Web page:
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Parks for All

Idris Ahmed is an Outdoor Outreach Leadership Program graduate, and former Crawford High School Adventure Club participant. 
Yesterday, he spoke to California State Legislators about the values of parks-based programs like Outdoor Outreach –and we could not be more proud.

Below is a excerpt from his testimony:

“I did not grow up in a family  that valued parks or the outdoors. We had to leave Somalia because of a civil war that left us without a home. We were lucky enough to come to America in order to start a new life like so many other immigrants to this country. Like many others I grew up navigating two different cultures. The memories of chaos were fresh on my parents minds so they did not perceive the outdoors as beneficial and only wanted us to do well in school.

While I succeeded in school it was not until Outdoor Outreach that I finally appreciated what a connection to the outdoors could do for me and what it could do for my community in City Heights. Outdoor Outreach provided mentors who loved the Outdoors and loved teaching youth. Every trip with Outdoor Outreach I learned important lessons. I learned to be brave when I was surfing and a wave pummeled me beneath the ocean. I learned to persevere when I was climbing the side of a cliff and felt stuck. But I also learned that everyone can benefit from a connection to the outdoors and that, despite what my brother told me, camping is not just for white people.


Through Outdoor Outreach I became an instructor and had the chance to give back to my community in City Heights. As a senior in high school applying to colleges I knew exactly what I would write my personal essays on: I wrote about Outdoor Outreach, my outdoor leadership experience, and how it changed my life. I wrote about how the program and my connection to the outdoors instilled a sense of confidence in me that I could never have found inside of the classroom. I graduated last year from Stanford with a Gates Millenium Scholarship and am now working here at the Capitol.


My success in Outdoor Outreach is not unique. There are stories of many participants from all cultures overcoming difficult odds to become outdoor instructors. The community I come from is a community of immigrants. Today, many of us are not sure how we fit into the American picture. I believe that park-based programs can help kids challenge themselves and develop a powerful sense of self and belonging.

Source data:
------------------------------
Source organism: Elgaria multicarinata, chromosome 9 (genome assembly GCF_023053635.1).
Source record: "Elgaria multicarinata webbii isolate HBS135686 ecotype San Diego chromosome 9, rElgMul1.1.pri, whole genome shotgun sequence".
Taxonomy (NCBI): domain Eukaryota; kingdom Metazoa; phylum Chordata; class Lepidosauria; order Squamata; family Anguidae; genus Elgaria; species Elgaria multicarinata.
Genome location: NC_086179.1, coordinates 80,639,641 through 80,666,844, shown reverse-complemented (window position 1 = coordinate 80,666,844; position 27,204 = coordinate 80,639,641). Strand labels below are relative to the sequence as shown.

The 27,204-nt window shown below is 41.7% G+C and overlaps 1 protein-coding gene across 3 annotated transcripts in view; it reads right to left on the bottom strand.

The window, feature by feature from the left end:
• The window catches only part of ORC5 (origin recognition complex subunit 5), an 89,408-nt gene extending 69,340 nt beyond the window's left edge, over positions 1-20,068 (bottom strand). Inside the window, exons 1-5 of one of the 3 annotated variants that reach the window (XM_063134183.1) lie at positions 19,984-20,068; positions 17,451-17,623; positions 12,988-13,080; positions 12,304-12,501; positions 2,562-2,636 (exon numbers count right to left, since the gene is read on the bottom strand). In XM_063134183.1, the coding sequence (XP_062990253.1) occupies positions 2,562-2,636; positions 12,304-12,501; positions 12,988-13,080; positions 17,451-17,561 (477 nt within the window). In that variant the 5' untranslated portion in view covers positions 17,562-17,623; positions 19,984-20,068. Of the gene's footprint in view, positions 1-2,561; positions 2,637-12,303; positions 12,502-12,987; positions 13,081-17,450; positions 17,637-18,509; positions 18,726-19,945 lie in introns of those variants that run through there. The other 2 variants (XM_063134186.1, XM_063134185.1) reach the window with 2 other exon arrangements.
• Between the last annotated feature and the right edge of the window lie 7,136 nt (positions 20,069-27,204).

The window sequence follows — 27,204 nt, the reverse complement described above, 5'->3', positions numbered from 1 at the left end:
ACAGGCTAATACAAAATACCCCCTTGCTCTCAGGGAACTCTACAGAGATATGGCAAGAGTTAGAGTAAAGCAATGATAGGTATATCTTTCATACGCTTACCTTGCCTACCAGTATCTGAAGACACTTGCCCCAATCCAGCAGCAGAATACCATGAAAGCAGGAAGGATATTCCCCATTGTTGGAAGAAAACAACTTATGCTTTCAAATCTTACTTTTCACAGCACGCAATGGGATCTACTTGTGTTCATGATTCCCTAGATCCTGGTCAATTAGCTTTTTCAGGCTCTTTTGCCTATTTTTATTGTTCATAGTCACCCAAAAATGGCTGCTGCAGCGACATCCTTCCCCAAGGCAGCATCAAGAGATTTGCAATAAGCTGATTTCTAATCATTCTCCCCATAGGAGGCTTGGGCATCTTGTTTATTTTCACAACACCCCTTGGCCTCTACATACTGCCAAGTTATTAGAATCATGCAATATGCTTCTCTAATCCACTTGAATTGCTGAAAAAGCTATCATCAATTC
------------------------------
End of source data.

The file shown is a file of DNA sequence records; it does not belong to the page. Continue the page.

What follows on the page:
Last year we served 15,000 youth and surveyed them to report what the most significant barrier to going to parks and beaches were. 77% said they lacked transportation to parks and beaches. 54% said they lacked family or peer support. 39% said they lacked a park nearby that they could access and 15% said the parks within their neighborhoods were unsafe.


As a coalition we have some key recommendations on how California can improve access to parks for the diverse communities we represent, that have historically had limited access.

1. Our work at Outdoor Outreach is one example of the important role that parks can play in addressing critical community needs like youth development. California can do a lot more to support innovative parks partnerships. The creation of the Partnerships Office is a great step but State Parks cannot do it alone. We should increase grant funding for community based organizations to provide culturally appropriate programs and transportation to our parks. 

2. At most parks, Day Use Fees are charged for vehicle day use only. There is no charge to walk or bike into these parks. Rates for parking are typically $8-10 for the day but can be as high as $20 at some Southern California parks and beaches during holidays and weekends. These are typically days when working families are most likely to have the time off to visit the park or beach. This affects who visits our State Parks and is one reason why in San Diego County there is more diversity in visitorship to municipal parks and beaches, like Mission Bay and La Jolla Shores. We recommend that a mechanism be created to provide a “Low Income Pass” for state and regional parks that allow individuals earning below the federal poverty line free entry.

3. At the same time we need to improve public transportation to parks and beaches.
California should create incentives for local jurisdictions to include parks in transportation planning to provide accessible transit connections between low-income, park-poor communities and state parks, state beaches, and other public lands.

There is also a need to increase the number and variety of lower-cost overnight accommodations at our parks. As our coastline is increasingly gentrified, affordable overnight accommodations are disappearing. To address this need, we support Assemblymember Gonzalez Fletcher’s AB250 to direct the Coastal Conservancy to develop and implement a Lower Cost Coastal Accommodations Program.  “





A special Thank You to KEEN Effect for funding over 15 advocacy opportunities in 2017, and allowing us to share the transformative power of the outdoors. 

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